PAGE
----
CHILD: No, there's no robber in the house.

 

OPERATOR: OK, well I didn't think there would be a robber sweetheart. Did you have anybody staying over the night with you guys tonight?

 

CHILD: Nnn- nnn

 

OPERATOR: OK. So and the doors are all locked? And everything like that . . . Where are you in the house?

 

CHILD: Well, I was in my room sleeping till I heard a noise shot and it woke me up.

 

OPERATOR: Oh my goodness. Uh, what part of the house are you in at now?

 

CHILD: I'm in the one, it's yellow, all yellow house, of green, green with it, a little bit of green, and a pink door.

 

OPERATOR: Oh my goodness, that sounds really cool. Did you pick out the pink door?

 

CHILD: Um, no, my mom picked out the door.

 

OPERATOR: Look, I bet you that is beautiful. Does mommy and daddy have a car in the driveway?

 

CHILD: Mmm-hmm, two cars.

 

OPERATOR: Two cars? What kind of cars do they have?

 

CHILD: Umm, my mom has a Toyota

 

OPERATOR: What color is that Toyota?

 

CHILD: Umm

 

OPERATOR: Is it dark, or grey, or silver?

 

CHILD: It's um red.

 

OPERATOR: Red? OK, what kind of car does daddy have?

 

CHILD: He has a Jeep. It's black and . . .

 

OPERATOR: OK, listen to me (name). Is your phone the type that you can take with you and walk around?

 

CHILD: Um, this . . .

 

OPERATOR: There should be an officer at your front door. I need for you to take your phone with you and walk over to the door and open it for me, OK? And I will stay on the phone with you, OK?

 

CHILD: But um . . .

 

OPERATOR: I will not hang up.

 

CHILD: I'm naked.

 

OPERATOR: Oh, well do you want to grab a towel or something? I don't think the officer's going to care baby. We just want to make sure that mommy and daddy are OK, all right?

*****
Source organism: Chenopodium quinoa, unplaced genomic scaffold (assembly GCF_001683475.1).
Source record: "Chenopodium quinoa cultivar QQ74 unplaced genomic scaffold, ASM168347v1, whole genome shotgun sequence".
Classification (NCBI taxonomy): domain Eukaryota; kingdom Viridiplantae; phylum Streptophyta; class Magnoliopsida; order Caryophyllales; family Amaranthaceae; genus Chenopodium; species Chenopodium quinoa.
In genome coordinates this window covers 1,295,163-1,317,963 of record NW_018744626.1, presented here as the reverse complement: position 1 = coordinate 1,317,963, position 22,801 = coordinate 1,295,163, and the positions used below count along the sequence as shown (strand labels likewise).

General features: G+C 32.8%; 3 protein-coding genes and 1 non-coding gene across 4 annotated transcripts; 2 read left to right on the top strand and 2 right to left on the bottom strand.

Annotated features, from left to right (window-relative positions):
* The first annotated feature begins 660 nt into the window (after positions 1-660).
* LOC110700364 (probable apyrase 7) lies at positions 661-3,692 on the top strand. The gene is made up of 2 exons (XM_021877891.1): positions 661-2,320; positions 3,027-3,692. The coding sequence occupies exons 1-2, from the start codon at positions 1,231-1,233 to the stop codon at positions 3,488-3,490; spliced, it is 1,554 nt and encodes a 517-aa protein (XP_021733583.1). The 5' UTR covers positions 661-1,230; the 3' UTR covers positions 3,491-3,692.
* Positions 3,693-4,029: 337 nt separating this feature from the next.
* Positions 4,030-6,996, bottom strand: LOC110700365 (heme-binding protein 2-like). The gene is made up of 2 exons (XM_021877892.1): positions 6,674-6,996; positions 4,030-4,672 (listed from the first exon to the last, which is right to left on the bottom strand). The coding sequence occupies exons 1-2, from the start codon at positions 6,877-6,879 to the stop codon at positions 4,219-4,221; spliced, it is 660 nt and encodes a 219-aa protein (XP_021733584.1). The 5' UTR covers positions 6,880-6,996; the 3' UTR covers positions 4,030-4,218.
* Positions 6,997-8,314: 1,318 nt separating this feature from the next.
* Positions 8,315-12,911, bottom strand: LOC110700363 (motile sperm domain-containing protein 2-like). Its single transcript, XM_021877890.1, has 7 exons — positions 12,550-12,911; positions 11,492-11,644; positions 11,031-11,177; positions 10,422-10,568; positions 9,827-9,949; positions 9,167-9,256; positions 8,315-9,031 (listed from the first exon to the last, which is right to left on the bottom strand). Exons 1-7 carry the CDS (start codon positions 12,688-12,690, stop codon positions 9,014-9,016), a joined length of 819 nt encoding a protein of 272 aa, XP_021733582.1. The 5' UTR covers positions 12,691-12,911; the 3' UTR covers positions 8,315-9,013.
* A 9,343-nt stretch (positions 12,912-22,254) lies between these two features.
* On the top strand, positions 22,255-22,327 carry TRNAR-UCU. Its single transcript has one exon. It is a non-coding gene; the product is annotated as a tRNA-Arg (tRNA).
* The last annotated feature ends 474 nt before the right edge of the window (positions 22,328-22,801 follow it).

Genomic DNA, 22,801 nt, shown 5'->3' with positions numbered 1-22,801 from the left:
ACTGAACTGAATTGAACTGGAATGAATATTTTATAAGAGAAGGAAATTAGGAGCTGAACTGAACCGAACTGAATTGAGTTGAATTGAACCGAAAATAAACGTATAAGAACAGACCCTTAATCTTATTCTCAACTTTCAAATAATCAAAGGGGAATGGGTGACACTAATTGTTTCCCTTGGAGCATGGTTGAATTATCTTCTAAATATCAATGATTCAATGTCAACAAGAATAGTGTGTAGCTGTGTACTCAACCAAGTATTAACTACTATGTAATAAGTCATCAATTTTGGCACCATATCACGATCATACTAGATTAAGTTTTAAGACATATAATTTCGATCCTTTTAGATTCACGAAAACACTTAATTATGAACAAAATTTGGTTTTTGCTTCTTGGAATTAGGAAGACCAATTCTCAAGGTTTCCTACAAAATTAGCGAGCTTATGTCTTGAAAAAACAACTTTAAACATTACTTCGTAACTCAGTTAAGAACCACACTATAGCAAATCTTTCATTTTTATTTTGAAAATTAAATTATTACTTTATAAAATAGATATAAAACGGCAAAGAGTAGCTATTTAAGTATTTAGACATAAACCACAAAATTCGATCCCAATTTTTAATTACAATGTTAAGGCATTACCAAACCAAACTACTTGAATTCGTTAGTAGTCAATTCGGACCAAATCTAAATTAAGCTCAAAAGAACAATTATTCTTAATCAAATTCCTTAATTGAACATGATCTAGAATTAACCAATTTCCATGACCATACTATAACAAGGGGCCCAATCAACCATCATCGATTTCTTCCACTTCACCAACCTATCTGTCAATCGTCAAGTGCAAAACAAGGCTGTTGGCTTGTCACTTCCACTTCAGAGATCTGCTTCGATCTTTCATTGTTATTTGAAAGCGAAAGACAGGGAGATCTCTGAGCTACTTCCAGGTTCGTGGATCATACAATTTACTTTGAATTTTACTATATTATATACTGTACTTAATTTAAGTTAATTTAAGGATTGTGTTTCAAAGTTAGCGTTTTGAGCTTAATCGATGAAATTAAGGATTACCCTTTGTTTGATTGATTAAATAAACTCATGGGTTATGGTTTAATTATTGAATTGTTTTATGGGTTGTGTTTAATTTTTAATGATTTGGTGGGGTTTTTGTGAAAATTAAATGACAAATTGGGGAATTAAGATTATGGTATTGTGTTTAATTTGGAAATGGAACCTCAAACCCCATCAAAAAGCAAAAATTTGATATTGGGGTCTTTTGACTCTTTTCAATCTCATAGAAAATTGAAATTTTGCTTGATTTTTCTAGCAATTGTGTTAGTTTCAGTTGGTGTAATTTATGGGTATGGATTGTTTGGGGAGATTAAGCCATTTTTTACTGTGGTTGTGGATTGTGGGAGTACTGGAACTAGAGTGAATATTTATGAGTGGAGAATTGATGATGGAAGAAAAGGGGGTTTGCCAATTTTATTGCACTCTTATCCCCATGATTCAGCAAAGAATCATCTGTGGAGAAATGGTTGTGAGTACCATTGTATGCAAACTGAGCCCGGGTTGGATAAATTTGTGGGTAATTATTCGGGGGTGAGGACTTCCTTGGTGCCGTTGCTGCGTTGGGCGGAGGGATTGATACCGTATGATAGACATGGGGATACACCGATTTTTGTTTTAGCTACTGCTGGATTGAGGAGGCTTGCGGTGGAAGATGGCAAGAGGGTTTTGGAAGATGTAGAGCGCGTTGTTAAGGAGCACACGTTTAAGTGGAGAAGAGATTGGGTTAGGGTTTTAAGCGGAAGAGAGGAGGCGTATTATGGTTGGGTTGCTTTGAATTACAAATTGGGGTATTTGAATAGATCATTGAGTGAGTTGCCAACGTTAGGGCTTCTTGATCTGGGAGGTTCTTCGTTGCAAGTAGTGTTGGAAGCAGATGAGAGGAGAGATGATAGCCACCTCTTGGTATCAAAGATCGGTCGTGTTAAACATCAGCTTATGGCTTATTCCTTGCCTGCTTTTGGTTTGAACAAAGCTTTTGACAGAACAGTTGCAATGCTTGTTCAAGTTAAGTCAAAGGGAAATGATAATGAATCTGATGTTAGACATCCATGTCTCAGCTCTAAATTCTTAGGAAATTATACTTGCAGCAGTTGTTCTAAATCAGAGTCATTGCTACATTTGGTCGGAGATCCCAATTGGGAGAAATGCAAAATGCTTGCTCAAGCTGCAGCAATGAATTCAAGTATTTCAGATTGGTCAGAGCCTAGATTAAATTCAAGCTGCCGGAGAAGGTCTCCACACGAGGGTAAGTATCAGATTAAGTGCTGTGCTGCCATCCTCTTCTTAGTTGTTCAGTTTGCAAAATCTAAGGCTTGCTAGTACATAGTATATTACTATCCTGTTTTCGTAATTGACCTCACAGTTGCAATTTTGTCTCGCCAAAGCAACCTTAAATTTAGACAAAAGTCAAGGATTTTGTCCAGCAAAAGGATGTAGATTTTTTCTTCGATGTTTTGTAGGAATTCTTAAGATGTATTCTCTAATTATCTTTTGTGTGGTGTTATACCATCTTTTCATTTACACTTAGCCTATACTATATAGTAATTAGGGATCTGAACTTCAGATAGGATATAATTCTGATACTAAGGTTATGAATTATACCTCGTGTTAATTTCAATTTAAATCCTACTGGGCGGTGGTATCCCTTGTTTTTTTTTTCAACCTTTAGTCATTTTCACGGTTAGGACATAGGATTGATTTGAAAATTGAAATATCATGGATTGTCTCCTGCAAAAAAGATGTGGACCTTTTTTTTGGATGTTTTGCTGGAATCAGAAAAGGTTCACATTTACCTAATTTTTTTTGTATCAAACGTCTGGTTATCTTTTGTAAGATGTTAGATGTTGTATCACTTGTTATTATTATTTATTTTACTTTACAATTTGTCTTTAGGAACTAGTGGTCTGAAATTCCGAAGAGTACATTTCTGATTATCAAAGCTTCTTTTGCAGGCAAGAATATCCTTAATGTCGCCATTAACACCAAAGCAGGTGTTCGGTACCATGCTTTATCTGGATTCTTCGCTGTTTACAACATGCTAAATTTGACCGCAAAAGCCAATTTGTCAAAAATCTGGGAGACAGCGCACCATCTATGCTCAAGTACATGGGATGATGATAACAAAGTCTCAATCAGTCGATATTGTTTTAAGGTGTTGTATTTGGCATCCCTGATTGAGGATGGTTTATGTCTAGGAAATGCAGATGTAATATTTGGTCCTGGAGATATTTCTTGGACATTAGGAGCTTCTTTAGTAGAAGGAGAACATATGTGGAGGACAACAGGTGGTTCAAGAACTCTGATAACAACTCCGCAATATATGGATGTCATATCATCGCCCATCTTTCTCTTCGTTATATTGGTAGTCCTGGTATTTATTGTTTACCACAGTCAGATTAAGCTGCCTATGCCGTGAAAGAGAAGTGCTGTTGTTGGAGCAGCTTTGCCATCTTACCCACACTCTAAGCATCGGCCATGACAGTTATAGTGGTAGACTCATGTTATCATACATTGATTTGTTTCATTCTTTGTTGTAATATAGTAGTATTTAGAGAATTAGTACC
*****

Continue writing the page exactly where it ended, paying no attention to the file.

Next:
CHILD: Mmm-hmm.

 

OPERATOR: Grab a blanket or something. Stay on the phone with me, stay on the phone, alright?

 

CHILD: OK.

 

OPERATOR: My name is Donna, by the way. You are doing a wonderful job (blocked), wonderful job.

 

CHILD: And I know what to do for (incoherent)

 

OPERATOR: You did great!

 

CHILD: I knew

 

OPERATOR: You were wonderful, absolutely wonderful. You should be very proud of yourself.

 

CHILD: I'm to the door, I'm unlocking it.

 

OPERATOR: OK, you let me know when the officer talks to you. OK you go ahead (blocked), talk to the officer.

 

OFFICER: (background) You talking to the dispatcher? OK, tell her I'm here now and you can hang up.

 

OPERATOR: Bye sweetheart.

 

CHILD: Um, he's here.

 

OPERATOR: OK sweetheart, you be good, OK? Bye-bye.

http://www.news-journalonline.com/NewsJour...EAD01032905.htm

 

wowowowow

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What's worse is that the parents tried to get a restraining order against the suspected murderer but was denied - even with all the harassment - by a certain judge named Greer... :confused

724572[/snapback]

Are you serious?

 

This idiot Greer has got to go.

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What's worse is that the parents tried to get a restraining order against the suspected murderer but was denied - even with all the harassment - by a certain judge named Greer... :confused

724572[/snapback]

Are you serious?

 

This idiot Greer has got to go.

724623[/snapback]

 

Yes because restraining orders stop murders.

 

I like how people make comments about things they have no idea about.

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The couple apparently feared the suspect and tried to get a court-ordered injunction to keep him away from their family. However, a judge denied the request on account that there was not enough evidence to support the stalking charge.

 

The judge, in denying the case, said "no violence was alleged and it was hard to prove stalking with the allegations" presented, according to court papers.

 

"Looking back on it, I would have liked to have done it differently," Circuit Judge Richard Graham said. "But you review each case on a case-by-case basis."

 

link